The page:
“We have done everything we could think of to end this war, we have protested, held marches, vigils … lobbied, written letters to Congress,” said Dearborn.

“Now it is time to bring the pain and suffering of war home. We are putting our bodies on the line for peace.”

Yeah, that’ll show ‘em. I’m sure Bush will be bringing the troops home long before September 21.

What I’d like to see is for these pampered stars to emulate a few of the more hard core protesters:

The hunger strike will see at least four activists, Sheehan, veteran comedian and peace campaigner Dick Gregory, former army colonel Ann Wright and environmental campaigner Diane Wilson launch serious, long-term fasts.

“I don’t know how long I can fast, but I am making this open-ended,” said Wilson.

Other supporters, including Penn, Sarandon, novelist Alice Walker and actor Danny Glover will join a ‘rolling” fast, a relay in which 2,700 activists pledge to refuse food for at least 24 hours, and then hand over to a comrade.

If you’re going to launch a hunger strike, then launch a hunger strike–like Wilson. Otherwise, don’t bother. After all, if you don’t take the concept of a hunger strike seriously enough to do an actual hunger strike, then why should anyone else take you seriously? I can see the right wing blogosphere practically salivating at the comic possibilities this “protest” offers.

Only in Hollywood…

(Hat tip to my sister, who sent me this!)

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Comments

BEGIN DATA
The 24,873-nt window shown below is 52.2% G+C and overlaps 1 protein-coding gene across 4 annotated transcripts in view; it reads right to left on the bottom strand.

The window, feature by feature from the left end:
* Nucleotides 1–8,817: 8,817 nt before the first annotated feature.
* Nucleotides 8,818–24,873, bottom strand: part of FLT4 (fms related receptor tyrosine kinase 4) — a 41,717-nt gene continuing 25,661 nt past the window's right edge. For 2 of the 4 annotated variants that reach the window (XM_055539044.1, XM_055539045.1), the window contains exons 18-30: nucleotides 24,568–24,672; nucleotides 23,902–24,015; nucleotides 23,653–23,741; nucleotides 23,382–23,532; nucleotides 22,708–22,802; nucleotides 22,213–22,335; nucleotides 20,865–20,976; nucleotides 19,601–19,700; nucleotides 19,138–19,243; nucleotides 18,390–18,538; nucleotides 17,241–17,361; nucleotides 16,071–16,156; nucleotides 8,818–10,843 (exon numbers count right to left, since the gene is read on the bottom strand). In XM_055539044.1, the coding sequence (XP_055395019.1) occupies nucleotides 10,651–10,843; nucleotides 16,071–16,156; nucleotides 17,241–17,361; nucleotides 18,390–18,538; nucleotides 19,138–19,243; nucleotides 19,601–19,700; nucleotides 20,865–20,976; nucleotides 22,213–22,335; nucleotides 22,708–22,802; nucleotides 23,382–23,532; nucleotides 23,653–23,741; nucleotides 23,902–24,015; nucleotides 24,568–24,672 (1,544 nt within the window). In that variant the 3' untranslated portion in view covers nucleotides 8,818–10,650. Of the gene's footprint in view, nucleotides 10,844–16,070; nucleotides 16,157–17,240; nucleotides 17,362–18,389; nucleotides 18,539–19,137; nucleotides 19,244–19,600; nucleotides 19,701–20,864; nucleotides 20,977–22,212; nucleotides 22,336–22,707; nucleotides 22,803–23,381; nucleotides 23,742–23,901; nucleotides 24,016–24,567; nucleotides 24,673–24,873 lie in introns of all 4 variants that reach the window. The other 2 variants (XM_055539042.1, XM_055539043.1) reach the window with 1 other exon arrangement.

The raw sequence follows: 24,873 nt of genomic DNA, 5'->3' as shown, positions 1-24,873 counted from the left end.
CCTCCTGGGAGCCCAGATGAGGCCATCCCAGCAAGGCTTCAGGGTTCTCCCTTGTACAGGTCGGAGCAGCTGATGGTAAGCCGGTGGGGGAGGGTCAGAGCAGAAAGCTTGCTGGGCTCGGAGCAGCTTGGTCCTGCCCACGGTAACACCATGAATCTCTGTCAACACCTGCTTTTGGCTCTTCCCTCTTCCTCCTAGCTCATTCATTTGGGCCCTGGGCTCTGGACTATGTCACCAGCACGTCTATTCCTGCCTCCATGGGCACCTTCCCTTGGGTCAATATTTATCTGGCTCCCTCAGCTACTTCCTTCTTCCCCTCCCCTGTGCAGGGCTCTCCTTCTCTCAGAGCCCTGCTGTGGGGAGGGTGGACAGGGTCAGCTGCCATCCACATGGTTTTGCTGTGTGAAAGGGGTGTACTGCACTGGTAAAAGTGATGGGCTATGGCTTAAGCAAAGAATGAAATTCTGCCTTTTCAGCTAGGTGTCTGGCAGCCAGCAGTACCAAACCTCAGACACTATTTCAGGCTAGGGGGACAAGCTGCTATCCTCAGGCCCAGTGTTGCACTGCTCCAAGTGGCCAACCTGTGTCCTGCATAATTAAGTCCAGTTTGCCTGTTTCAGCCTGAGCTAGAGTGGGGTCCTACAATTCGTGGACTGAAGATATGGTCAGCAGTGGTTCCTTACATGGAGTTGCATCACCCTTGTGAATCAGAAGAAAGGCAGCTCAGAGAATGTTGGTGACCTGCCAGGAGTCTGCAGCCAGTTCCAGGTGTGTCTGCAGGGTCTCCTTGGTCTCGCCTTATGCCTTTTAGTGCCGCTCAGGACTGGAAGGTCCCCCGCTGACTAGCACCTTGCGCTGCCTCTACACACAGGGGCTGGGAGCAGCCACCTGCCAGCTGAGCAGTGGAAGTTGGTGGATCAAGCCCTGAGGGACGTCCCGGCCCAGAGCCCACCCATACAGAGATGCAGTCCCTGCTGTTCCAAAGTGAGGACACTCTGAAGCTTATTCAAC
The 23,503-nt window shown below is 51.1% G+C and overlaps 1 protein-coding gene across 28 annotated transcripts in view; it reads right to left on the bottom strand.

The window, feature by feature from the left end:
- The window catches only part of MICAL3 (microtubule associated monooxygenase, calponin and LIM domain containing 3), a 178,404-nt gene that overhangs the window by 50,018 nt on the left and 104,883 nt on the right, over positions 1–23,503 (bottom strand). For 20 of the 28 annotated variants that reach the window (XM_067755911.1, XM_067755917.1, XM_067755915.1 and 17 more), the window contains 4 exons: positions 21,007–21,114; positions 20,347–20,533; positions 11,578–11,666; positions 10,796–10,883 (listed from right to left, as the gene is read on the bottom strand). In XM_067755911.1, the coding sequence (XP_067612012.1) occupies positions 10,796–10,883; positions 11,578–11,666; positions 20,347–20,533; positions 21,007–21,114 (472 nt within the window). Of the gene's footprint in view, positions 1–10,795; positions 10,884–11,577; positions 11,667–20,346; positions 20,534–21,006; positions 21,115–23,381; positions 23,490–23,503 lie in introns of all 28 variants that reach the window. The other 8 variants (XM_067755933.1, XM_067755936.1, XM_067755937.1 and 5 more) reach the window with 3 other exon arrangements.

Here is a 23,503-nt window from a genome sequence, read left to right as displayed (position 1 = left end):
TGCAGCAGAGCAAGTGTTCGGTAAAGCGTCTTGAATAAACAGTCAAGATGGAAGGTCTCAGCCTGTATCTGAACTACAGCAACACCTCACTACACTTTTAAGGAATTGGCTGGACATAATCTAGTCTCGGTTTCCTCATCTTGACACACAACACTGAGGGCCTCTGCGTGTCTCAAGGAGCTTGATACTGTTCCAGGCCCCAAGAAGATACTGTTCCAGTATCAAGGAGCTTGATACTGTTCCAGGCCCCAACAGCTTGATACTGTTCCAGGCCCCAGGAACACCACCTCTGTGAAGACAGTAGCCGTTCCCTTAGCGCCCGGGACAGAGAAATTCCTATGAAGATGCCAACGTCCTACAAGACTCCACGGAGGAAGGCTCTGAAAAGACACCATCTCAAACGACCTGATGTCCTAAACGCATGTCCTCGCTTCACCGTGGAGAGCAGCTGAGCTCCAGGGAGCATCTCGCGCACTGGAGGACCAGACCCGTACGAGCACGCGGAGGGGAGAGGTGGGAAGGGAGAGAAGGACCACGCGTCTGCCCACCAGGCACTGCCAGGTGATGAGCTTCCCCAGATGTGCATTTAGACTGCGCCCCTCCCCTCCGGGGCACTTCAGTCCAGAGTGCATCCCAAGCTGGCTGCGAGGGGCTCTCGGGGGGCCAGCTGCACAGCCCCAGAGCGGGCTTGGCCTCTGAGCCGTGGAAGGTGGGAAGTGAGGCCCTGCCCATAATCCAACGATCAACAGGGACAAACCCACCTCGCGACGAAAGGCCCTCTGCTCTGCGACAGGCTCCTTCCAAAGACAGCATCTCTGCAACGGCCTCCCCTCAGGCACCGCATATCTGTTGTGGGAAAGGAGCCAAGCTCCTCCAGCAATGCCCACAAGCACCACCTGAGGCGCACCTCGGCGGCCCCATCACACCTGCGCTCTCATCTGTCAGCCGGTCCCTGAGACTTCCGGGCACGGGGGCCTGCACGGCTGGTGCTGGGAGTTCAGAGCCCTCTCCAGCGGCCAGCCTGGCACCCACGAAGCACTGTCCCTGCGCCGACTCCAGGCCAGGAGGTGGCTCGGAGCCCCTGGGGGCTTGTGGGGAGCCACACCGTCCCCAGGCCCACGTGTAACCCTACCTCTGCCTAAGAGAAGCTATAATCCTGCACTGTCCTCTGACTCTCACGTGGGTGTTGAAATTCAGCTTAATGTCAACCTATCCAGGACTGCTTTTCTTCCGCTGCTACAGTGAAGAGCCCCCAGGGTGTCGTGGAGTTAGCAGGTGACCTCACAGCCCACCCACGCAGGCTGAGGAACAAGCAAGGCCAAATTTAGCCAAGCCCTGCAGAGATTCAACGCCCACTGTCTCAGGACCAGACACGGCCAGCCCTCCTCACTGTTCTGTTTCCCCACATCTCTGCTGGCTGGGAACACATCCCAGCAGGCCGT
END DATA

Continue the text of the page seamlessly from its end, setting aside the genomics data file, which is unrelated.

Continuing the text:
1. #1 Clueless
    July 5, 2006

    Well, Kollywood (the cinema industry from South India) had done Hollywood one better even in the 1980′s. The chief minister of the state of Tamilnadu, an estwhile matinee idol of Kollywood, decided to protest some actions of the central government of India and went on a much-publicized hunger strike from 9am-5pm one day. (I am not sure if a lunch break was included:-)) Of course, all local editorial cartoonists had a field day.

    Clueless.

  2. #2 M
    July 5, 2006

    I knew people at school who did 24 hour fasts for charity. It was a regular event, once a year – can’t remember now which charity was behind it. It was a 12 hour fast for younger kids, 24 hours for older. And of course when Ramadan fell in the summertime, because of being northerly there were people who were spending 14-odd hours without food everyday for a couple of weeks.

    Hollywood stars – can deprive themselves for about the asme amount of time as a 13 year old.

  3. #3 decrepitoldfool